Carter's push for social reform in the name of human rights prompted the further uprising of extremists and anti-government rallies. And by the fall of 1977, anti-shah Shiite clergy and university students were conducting well-organized resistances. Carter's connection to and influence over the shah prompted this pro-Western leader's backlash in Iran and around the world. Even while visiting the White House in November 1977, the shah and his empress were met by thousands of protesters.
Instead of bringing further social reform to Iran, Carter fed the fire for a political revolution and the return of Ayatollah Khomeini, who was then a 78-year-old theological scholar and cleric who provided leadership to Shiites. Having spent more than 14 years in exile in Iraq, in 1978 he was kicked out of the country by none other than Saddam Hussein (a tension that would lead to the eight-year war between the countries, from 1980 to 1988).
Khomeini, however, would not return to Iran until the shah was disposed. And so, on Jan. 16, 1979, the shah left Iran on an "extended holiday," not to return. Two weeks later, Khomeini stepped back onto Iranian soil, with 6 million welcoming him and the full fanfare of even Western media.
In power, Khomeini reversed many of the shah's reforms and ushered in an era of Islamic extremism that would serve as a model and catalyst for future terrorist groups. Nine months after Khomeini came back to Iran, the U.S. Embassy in Tehran was taken over by extremists, and 52 Americans were held hostage for 444 days. (It is reported that among the extremists was none other than 23-year-old Mahmoud Ahmadinejad, though he personally denied it to Time magazine and others. Whatever the exact nature of his involvement, he eventually would become a Khomeini successor and the president of Iran -- he who denies the Holocaust, wants to wipe Israel off the map, and is in the process of building a nuclear arsenal.)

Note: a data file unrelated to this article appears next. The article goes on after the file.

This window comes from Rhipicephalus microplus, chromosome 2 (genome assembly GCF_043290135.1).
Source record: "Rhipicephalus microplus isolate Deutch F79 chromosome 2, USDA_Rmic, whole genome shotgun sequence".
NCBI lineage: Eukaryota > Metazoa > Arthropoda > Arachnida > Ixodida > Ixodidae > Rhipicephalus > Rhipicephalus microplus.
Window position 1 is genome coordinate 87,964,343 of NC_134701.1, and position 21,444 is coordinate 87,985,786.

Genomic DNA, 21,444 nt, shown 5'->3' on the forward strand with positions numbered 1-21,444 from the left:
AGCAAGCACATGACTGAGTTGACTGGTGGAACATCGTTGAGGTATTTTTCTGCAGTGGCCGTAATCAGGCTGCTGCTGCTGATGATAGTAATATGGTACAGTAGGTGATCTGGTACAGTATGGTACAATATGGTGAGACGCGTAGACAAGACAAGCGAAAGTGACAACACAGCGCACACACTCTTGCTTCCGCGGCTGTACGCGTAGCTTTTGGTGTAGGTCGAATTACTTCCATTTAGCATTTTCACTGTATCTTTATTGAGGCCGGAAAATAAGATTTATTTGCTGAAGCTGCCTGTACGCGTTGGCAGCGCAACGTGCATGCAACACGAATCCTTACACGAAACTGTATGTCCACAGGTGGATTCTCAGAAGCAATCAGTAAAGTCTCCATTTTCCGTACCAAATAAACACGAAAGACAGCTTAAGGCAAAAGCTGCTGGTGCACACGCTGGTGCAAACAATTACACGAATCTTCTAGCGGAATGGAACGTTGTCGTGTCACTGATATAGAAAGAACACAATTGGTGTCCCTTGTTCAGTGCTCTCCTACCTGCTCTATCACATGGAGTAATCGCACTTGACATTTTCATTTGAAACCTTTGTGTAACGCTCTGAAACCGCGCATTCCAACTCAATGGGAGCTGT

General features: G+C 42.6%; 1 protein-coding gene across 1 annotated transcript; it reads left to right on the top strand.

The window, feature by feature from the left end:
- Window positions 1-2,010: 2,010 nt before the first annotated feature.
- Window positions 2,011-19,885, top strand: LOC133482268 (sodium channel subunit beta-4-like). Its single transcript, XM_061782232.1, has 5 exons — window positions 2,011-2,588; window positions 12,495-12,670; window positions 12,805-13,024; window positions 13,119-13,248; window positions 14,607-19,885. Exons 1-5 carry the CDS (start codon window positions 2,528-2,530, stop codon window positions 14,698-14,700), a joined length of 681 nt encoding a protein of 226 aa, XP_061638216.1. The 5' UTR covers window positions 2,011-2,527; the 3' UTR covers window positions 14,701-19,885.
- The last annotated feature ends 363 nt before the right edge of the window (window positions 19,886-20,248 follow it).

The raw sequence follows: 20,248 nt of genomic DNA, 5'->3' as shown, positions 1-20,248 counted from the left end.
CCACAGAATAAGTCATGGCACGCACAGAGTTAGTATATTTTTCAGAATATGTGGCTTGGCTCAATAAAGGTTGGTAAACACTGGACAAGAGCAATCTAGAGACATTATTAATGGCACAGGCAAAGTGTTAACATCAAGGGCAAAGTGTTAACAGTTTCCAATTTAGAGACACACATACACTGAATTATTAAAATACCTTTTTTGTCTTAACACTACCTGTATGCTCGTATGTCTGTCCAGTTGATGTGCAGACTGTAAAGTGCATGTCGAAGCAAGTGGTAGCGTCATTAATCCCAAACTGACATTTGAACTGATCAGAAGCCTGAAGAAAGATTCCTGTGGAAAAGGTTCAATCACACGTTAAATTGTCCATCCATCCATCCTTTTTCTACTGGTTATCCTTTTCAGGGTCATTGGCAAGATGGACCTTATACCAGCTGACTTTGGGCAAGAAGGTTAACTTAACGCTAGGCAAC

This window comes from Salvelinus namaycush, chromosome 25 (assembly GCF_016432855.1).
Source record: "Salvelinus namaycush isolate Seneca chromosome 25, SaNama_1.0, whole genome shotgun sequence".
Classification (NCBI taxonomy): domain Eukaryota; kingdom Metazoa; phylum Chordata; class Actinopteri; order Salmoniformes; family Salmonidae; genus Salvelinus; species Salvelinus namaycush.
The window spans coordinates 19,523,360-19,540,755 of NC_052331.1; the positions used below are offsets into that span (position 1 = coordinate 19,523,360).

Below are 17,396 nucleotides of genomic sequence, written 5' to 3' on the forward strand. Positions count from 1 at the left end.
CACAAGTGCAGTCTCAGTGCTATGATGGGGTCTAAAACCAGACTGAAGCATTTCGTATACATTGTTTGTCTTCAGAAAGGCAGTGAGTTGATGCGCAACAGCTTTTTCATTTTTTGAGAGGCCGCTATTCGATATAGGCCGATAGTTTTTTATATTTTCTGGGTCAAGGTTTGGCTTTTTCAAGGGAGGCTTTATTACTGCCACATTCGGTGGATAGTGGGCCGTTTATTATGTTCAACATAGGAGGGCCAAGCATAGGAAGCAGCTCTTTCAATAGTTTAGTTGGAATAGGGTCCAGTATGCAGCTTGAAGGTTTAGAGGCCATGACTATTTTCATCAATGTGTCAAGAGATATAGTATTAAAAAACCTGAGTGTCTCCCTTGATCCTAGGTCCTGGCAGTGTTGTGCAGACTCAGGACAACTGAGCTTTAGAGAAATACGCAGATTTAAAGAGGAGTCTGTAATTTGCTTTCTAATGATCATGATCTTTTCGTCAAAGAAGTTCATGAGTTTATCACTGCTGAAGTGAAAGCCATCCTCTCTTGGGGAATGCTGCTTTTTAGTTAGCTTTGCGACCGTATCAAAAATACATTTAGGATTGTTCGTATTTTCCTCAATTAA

And who's to thank for Ahmadinejad's rise to power? Among the primary contributors is Jimmy Carter's "fight for human rights" with the shah and Iran.
Carter carried on a political policy that ultimately enabled dictatorial rule and disabled democratic resistance, and it appears our current president is, as well. When will we learn that soft talk and small sticks get you beat up on the playground of world affairs? That is why even Secretary of State Hillary Clinton recently advised President Barack Obama to crank up his lukewarm lingo.
The recent civil unrest in Iran is a clear indicator that the people there are not happy with the present regime and their rule and oppression by severe Shariah law. I think what Iranians need is a new government in Tehran -- and not just Mir Hossein Mousavi versus Ahmadinejad. They need a regime change and an overthrow of the 1979 Islamic revolution. They need a truly representative form of government. But that is not what our president is going to fight for.
But then, what is he fighting for? One thing is for sure: We all will reap what he sows.